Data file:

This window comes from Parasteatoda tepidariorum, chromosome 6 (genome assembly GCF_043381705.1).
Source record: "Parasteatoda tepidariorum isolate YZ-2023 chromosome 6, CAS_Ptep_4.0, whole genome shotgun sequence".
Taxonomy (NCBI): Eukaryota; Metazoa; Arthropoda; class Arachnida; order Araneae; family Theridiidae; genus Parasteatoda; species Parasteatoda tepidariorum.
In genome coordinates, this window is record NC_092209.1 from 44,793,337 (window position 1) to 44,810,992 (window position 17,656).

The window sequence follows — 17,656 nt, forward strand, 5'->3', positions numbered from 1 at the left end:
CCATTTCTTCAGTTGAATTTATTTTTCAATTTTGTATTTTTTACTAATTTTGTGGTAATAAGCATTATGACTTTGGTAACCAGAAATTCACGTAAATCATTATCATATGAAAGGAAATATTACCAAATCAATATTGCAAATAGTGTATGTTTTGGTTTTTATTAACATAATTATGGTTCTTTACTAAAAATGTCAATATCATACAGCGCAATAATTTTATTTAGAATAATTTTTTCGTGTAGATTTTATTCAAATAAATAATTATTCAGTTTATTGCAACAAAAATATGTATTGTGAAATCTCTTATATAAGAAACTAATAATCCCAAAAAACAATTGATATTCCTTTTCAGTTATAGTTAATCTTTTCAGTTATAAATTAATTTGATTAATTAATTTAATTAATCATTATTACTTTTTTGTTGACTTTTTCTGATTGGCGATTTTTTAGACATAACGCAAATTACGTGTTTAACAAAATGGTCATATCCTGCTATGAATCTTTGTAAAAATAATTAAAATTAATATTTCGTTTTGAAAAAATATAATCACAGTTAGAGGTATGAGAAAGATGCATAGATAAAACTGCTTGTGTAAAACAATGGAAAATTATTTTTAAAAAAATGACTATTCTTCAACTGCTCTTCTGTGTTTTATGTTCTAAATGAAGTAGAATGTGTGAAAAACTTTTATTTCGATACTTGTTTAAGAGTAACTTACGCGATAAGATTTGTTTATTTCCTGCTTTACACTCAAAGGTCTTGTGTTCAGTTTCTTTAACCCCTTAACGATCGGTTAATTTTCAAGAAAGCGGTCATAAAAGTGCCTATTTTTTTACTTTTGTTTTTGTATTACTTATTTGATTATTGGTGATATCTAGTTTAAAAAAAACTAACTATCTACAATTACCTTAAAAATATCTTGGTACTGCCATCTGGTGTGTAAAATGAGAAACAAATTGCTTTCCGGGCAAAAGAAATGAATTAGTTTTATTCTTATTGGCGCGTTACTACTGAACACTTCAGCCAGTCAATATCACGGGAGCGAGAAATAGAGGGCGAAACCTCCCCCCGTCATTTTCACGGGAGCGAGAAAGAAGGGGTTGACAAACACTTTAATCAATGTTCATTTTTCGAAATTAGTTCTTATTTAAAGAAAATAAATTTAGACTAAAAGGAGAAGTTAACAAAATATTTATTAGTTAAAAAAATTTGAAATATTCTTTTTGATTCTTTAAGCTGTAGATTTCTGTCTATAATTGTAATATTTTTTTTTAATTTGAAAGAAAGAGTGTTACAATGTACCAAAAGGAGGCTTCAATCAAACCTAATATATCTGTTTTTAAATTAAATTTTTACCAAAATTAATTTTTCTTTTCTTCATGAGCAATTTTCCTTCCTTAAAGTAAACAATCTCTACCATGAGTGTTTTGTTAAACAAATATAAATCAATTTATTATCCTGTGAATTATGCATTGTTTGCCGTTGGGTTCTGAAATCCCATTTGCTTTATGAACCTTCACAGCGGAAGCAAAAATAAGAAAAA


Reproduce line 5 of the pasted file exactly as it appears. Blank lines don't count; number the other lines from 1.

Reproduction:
The window sequence follows — 17,656 nt, forward strand, 5'->3', positions numbered from 1 at the left end: